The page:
Smoking — The Hookah Habit Is Harmful

hookah

Teens may find hookah smoking glamorous and exotic, but it is every bit as addictive as cigarette smoking — and may be more so. The ancient pastime has seen a revival among high school and college students, says Lauren Indorf, CNP, a nurse practitioner in Cleveland Clinic’s Tobacco Treatment Center.

Hookahs are water pipes resembling slender metal vases. Charcoal is used to heat a sweet, sticky tobacco, producing smoke that is filtered through cooled water. The smoke is inhaled through a flexible hose that is passed from one user to the next. Hookahs come in a wide range of sizes. It’s easy to hide small, 8-inch-tall models in dorm rooms, cars and bathrooms.

Trouble bubbling

Young people may be attracted to the social nature of hookah smoking and to flavors that range from cappuccino to watermelon.

But hookah smokers may share more than tobacco. “What teens may not realize is that sharing the experience also means sharing a lot of risks — specifically mono, colds, strep and other infections that come from sharing the same pipe or hookah,” adds Children’s Hospital adolescent medicine specialist Ellen Rome, MD, MPH.

Herpes and H. pylori, the most common cause of stomach ulcers, can also be passed via the shared mouthpiece. “In other countries, tuberculosis can be transmitted when hookah smokers cough in each other’s faces and can be cultivated from the hookah water,” adds Dr. Rome.

More toxic than cigarettes

Aside from the risk of infection, smoke from the hookah contains the same cancer-causing chemicals as cigars and cigarettes. Hookah smokers also inhale carbon monoxide, heavy metals and other toxic compounds given off by the burning charcoal. And smoking in a group setting creates significant secondhand smoke — especially in so-called hookah cafes.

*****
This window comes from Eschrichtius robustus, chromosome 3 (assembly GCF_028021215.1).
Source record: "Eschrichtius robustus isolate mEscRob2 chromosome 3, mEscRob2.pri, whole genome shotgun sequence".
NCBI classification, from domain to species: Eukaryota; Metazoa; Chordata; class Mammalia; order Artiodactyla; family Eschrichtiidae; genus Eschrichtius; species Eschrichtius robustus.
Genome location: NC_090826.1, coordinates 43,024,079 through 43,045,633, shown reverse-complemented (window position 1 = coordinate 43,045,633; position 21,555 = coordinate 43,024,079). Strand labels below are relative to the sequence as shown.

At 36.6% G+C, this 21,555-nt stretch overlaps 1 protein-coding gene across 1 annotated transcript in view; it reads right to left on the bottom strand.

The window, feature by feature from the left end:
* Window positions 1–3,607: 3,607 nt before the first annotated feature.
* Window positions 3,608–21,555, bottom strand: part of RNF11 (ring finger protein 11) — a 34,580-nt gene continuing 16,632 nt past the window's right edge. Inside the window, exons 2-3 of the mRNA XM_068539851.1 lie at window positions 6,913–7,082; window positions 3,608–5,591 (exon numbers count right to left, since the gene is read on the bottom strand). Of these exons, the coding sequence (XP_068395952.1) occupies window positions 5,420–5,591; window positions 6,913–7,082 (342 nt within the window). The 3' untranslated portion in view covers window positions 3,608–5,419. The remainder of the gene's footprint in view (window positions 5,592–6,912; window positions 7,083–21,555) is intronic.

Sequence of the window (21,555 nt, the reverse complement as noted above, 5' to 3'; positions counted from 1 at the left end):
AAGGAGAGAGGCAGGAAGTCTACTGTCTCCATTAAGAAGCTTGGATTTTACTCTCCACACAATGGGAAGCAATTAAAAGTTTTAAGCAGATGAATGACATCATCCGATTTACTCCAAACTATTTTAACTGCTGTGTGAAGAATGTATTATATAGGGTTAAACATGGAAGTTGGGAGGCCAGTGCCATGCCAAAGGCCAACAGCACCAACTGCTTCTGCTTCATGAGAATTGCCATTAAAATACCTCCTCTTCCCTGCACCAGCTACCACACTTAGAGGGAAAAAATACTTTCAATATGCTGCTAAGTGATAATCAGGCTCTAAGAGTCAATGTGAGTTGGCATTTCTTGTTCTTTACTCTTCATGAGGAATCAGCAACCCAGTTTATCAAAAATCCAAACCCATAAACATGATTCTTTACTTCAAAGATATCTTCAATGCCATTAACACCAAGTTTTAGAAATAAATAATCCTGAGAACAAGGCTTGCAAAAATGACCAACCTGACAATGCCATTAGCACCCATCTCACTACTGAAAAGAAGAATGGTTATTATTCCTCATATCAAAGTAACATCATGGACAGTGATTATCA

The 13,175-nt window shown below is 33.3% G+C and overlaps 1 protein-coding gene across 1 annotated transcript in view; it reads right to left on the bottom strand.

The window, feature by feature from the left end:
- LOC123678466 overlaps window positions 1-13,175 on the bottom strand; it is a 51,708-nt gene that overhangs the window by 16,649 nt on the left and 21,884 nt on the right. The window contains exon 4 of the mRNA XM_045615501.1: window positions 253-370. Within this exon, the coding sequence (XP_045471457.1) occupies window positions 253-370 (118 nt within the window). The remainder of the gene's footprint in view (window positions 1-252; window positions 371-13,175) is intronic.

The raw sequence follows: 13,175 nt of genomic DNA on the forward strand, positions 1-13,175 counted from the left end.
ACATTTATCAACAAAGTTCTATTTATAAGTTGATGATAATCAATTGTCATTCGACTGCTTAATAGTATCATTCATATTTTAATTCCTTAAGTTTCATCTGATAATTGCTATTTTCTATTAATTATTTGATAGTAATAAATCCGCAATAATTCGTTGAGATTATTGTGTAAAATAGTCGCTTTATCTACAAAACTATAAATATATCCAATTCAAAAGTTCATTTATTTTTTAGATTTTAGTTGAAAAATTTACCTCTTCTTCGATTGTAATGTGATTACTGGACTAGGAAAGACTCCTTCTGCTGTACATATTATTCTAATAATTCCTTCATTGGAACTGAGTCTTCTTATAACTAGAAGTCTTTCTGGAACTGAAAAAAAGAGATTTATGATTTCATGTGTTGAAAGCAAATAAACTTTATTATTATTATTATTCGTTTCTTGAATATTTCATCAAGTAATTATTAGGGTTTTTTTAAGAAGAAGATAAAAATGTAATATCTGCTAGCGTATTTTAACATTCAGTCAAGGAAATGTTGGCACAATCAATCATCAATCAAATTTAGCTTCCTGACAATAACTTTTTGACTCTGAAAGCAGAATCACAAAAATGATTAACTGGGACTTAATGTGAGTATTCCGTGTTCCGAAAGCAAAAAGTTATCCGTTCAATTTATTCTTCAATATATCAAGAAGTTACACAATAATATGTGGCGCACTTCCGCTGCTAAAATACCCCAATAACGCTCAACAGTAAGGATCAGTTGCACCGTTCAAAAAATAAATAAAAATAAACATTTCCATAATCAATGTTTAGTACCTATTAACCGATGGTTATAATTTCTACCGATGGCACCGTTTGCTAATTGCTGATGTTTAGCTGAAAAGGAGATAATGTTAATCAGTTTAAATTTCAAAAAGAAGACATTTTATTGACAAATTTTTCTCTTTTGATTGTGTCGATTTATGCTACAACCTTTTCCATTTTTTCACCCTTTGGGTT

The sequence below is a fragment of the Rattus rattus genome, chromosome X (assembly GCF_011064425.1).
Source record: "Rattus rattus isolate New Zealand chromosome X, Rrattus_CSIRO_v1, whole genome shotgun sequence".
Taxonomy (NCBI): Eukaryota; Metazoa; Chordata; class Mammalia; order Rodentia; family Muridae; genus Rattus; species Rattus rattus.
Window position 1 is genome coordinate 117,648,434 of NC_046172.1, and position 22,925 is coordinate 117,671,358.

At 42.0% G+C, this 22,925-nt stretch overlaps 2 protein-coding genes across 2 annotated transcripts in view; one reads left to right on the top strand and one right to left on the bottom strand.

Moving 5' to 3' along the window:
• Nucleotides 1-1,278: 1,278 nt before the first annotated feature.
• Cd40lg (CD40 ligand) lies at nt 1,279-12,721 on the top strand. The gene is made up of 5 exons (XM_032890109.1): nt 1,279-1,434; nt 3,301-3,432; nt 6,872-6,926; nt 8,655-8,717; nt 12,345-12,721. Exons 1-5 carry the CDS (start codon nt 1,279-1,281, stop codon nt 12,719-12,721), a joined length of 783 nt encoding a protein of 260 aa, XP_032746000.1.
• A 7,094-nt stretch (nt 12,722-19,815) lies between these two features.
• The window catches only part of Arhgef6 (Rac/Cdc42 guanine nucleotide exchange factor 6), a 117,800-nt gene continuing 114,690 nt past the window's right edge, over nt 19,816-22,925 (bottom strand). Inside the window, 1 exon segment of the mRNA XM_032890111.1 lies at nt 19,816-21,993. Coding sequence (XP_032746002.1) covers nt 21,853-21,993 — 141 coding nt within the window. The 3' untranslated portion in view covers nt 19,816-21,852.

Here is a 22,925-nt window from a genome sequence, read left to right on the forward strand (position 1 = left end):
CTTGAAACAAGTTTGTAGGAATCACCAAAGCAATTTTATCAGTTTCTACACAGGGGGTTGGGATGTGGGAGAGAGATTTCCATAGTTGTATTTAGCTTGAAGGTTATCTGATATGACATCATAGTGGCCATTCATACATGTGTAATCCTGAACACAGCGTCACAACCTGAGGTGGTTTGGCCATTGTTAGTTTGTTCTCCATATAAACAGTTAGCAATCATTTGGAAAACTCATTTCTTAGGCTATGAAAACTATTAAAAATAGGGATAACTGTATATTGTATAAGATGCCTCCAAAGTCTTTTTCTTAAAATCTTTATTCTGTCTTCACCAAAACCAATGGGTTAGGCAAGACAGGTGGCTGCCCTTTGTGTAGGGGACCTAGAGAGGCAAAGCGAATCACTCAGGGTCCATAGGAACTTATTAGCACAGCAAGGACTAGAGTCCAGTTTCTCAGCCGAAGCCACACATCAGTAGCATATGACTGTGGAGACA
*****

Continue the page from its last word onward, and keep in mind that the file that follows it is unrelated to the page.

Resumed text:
“Hookah is not a safe alternative to smoking cigarettes — a typical one-hour session involves inhaling 100 to 200 times the volume of smoke inhaled from a single cigarette,” says Ms. Indorf.

And the risks of addiction can’t be downplayed. Hookah smokers typically smoke longer and more often, take more puffs and inhale more deeply than cigarette smokers. They absorb more nicotine in higher concentrations because of the way the smoke is cooled.

How to talk to teens about risks

A positive, problem-solving approach works best, says Dr. Rome: “Discuss with your teen what they get out of hookah smoking — and what they could do instead that would be safer.”

If your teen is looking for closeness with friends, suggest alternatives. Offer to help your teen prepare dinner for friends at your home — or buy the fixings for a shared cooking experience. Or suggest group outings like a bowling night.

Our experts offer these do’s and don’ts:

  • Don’t support the habit. You don’t need to give your child funds to frequent a hookah bar.
  • Don’t preach. This approach always backfires with adolescents.
  • Do be a role model for your child. If you smoke, quit.
  • Do talk about smoking’s harmful effects early. Start when kids are age 5 or 6, and keep it up through their teens — even if they don’t smoke.
  • Do talk to your teen about how to say “no.” Know your teen’s friends and ask whether they smoke.
  • Do practice patience. It may take a while for teens and young adults to quit any kind of smoking, just as it does for adults. When they’re ready to quit, provide plenty of support.
  • Do reward your teen for quitting. Plan something special for you to do together.